Allowing existing stimulus spending to expire, though, could send the economy back into recession. The White House is expected to propose an extension of last year's payroll tax cuts, which have added much-needed spending money to workers' stretched budgets, and a continuation of extended unemployment benefits for the long-term jobless.
Eliminating those two programs would likely cut roughly 1.7 percent from the annual growth in gross domestic product, according to Goldman Sachs economists. With GDP growing at less than 1 percent, that could mean the difference between an economy growing very slowly and one headed in reverse.
Judging from previous congressional battles, the proposal to extend jobless benefits could prove to be the most controversial. Economists are divided over the politically sensitive question of whether extended jobless benefits are a disincentive for unemployed people to find work.
"Extending unemployment benefits does give them a cushion, and it might stop them taking that lower-paying job," said Diana Furchtgott-Roth, who was chief economist at the Labor Department in the George W. Bush administration. "They might continue to look for a job the same wage that he had before when what they really need to be doing in this environment is taking a lower-paying job."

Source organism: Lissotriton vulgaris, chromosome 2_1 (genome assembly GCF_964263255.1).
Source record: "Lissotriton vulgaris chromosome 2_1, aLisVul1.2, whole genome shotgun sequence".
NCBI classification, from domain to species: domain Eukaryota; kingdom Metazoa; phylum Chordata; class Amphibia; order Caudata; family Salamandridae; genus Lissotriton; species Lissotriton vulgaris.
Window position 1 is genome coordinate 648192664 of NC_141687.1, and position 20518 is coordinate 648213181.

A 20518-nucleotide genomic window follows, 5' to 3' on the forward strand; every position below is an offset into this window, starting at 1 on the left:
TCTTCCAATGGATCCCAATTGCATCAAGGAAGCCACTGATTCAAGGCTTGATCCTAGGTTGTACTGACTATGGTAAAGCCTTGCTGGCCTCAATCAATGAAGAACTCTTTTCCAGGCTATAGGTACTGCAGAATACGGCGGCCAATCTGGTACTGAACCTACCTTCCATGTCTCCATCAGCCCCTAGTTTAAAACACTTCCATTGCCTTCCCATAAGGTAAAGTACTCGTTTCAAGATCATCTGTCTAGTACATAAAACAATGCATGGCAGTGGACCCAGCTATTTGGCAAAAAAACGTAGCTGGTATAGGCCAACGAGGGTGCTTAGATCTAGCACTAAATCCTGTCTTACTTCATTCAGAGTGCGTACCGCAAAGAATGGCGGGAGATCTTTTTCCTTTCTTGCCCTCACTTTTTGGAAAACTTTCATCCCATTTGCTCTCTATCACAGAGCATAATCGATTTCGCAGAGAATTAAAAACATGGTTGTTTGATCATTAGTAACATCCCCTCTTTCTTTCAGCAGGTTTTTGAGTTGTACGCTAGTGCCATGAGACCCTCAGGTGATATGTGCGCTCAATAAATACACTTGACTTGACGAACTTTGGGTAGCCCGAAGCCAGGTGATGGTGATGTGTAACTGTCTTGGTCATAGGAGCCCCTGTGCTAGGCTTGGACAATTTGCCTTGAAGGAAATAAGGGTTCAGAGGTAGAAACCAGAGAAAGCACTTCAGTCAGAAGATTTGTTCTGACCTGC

But with more than four job applicants for every opening — more than double the ratio of a strong economy — other economists say there simply aren't enough jobs to go around. That won't change until the economy recovers from an extended debt hangover that could take years to recede.
Until then, extending jobless benefits would provide a much-needed lifeline to millions of households, according to Allen Sinai, chief economist at Decision Economics.
"When you have people out of work, the role of the government is to support them through the transitional period," he said. "Yeah, there will be people who are lazy and don't want to work, But the bulk of them of them have a terrible problem with income, with spending and with maintaining their family's way of life."